Family-Centered Community Change (FCCC), launched by the Annie E. Casey Foundation (the Foundation), supported local partnerships in three neighborhoods with low economic resources over seven years (2012–19) as they developed more integrated sets of services to help adults and children succeed together in a two-generation approach. This innovative effort sought to bring two-generation strategies into existing place-based comprehensive community initiatives in Buffalo, New York; Columbus, Ohio; and San Antonio, Texas. The Foundation also provided training and technical assistance in the third year of the effort to help the community partnerships to incorporate principles of racial and ethnic equity and inclusion. The Urban Institute conducted a formative evaluation of this effort that included qualitative data collection, descriptive analysis of program data, and a cost study.
By the end of 2019, community grantees had enhanced their partnerships and developed new coaching and family supports. They also built out the existing single-generation services available to FCCC families. They achieved many of the tenets of integrated two-generation services, though we describe in this report opportunities for deepening and enhancing the work. Tangible legacies of this work include new mutual commitments among partners; new cultures of data sharing; new models of service delivery (e.g., embedding family services within schools); and improvements in the quality of and/or connections to early care and education (ECE) providers.
Adult and family services: A key service across the three FCCC efforts was family coaching, in which coaches helped adults set goals for themselves and often for their children. Coaches then helped connect families with resources and opportunities to meet those goals. Two of the three communities also offered financial coaching. Other services included housing assistance, employment services, adult education and training, and family events. Mental health was one common area of unmet need, and all three communities were challenged in finding appropriate providers. One community succeeded in developing an adult mental health partnership late in the grant period.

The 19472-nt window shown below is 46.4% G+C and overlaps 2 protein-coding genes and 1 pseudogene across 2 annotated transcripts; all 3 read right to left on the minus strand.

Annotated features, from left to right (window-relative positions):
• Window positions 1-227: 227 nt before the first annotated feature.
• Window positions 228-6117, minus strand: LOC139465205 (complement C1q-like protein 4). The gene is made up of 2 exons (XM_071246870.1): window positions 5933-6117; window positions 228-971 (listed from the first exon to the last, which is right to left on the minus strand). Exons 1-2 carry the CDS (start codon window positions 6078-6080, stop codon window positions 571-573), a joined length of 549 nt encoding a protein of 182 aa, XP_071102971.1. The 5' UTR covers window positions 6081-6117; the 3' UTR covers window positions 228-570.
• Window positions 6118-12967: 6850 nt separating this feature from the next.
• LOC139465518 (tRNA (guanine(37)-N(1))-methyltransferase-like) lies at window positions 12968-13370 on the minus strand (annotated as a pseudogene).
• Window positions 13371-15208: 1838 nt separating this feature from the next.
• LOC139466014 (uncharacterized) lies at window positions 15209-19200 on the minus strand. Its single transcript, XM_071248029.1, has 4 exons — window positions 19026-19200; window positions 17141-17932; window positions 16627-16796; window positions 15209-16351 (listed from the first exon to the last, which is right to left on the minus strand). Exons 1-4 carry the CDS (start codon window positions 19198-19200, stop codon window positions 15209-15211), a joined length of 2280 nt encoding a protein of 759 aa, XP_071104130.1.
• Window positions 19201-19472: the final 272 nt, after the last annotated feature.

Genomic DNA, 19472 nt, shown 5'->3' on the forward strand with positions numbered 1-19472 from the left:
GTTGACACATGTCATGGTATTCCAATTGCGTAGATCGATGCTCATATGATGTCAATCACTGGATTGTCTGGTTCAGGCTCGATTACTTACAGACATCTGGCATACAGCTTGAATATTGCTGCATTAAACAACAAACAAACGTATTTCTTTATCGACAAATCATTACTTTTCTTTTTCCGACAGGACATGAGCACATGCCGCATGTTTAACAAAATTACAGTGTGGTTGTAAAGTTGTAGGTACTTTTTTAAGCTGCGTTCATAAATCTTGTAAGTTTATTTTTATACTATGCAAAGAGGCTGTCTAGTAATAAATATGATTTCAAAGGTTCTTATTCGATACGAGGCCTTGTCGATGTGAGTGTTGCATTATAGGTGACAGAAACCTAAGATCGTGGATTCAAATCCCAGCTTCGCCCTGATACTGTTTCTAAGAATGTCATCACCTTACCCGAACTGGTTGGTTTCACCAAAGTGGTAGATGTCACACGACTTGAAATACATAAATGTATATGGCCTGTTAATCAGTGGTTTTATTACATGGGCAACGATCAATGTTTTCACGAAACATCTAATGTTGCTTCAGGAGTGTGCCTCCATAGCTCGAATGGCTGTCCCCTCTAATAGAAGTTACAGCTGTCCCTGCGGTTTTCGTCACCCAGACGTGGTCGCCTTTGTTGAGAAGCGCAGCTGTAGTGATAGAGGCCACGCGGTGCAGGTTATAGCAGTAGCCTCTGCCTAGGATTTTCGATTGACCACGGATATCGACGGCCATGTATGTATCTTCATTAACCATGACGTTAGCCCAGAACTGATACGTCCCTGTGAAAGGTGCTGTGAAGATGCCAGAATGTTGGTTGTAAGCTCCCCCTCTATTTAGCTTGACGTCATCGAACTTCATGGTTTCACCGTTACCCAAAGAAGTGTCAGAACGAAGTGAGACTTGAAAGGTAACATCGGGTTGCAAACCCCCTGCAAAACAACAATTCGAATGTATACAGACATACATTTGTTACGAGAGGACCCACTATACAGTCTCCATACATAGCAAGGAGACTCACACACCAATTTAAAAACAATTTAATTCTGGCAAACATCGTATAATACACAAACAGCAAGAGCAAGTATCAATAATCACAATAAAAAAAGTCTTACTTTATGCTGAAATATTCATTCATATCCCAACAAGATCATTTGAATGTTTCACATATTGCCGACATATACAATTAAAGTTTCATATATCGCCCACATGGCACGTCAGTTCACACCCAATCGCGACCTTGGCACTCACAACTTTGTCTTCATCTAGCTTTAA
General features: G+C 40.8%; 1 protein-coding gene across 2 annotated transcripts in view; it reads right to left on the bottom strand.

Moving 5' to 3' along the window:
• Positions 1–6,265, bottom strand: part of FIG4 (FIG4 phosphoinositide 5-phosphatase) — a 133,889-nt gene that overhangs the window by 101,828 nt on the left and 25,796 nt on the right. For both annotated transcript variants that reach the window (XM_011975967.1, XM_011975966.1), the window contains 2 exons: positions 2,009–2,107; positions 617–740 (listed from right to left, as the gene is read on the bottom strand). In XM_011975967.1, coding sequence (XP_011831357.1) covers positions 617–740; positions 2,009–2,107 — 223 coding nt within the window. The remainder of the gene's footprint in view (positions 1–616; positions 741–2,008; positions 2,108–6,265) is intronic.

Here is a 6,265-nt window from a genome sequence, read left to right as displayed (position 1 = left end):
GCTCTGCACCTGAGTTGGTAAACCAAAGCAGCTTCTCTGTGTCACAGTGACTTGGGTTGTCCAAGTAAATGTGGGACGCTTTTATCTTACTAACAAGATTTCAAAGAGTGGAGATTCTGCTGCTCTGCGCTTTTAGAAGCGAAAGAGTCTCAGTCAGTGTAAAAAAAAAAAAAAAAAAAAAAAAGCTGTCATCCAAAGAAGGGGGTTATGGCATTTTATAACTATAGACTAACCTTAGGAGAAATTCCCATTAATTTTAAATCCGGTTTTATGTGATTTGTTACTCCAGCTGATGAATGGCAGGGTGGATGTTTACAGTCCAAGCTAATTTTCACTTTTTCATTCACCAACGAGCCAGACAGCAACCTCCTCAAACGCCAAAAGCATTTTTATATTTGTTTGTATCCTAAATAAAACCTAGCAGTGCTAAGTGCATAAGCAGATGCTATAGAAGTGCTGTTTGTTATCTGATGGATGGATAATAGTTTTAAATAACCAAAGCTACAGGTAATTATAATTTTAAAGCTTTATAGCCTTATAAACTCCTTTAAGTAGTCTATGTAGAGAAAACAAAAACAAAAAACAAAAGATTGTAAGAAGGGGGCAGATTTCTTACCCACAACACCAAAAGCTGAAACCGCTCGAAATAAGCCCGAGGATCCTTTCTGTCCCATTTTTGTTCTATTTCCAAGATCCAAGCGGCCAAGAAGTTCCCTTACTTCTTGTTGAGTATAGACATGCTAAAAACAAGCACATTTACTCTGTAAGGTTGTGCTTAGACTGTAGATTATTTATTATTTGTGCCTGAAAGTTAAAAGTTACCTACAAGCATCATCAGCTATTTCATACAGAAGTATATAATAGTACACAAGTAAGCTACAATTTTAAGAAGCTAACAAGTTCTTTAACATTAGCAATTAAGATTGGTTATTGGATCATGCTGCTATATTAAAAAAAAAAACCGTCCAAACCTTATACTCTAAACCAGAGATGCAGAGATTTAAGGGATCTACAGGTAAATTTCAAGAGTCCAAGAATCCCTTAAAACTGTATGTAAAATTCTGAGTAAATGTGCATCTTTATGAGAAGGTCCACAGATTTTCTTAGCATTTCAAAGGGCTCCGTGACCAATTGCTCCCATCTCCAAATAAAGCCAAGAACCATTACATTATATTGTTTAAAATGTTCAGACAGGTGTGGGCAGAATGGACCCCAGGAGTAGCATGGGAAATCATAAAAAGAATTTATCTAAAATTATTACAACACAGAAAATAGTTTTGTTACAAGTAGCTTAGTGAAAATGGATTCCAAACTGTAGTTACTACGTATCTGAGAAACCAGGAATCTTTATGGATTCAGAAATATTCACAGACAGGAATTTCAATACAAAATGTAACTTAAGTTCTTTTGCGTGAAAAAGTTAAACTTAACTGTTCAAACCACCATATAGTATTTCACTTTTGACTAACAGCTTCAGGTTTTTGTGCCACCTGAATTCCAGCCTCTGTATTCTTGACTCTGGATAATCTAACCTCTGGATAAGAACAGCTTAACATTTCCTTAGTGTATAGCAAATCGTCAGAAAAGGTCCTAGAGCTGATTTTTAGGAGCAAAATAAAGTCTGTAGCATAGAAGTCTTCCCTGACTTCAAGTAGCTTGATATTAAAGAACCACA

Child services: Each community partnership took a different approach to child services. In one community, the lead organization ran high-quality child care centers and neighborhood elementary schools, so it was able to directly integrate family services in those spaces. Another community struggled for many years with the availability and affordability of ECE slots and eventually doubled down on integrating an enhanced service partnership in the local elementary school, focusing on supplementing the services for young school-age children and their families. The third community took a structural approach, improving the quality of community ECE providers so families and their children would have better options available, but it did not provide many direct child services to participating families. Finally, all three communities offered some form of parenting education or home visiting.
Common service challenges: All three communities had to contend with structural inequities, as detailed in Popkin et al. (2019). These inequities included challenges with job quality and availability, transportation, and housing quality and affordability. In addition, although all three community partnerships wanted to orient services to meet adult and family goals, they sometimes found it difficult to put together the right combination of services to meet the wide range of goals families established. They also struggled to secure funding to supplement the FCCC grants. The challenge of the limited supply of quality and affordable ECE options (and in some cases elementary education options)—an issue well documented in child policy research (e.g., Henly and Adams 2018)—sometimes proved to be insurmountable. Individual communities also faced challenges around shortage of adult training slots, difficulty engaging employers, and staff turnover.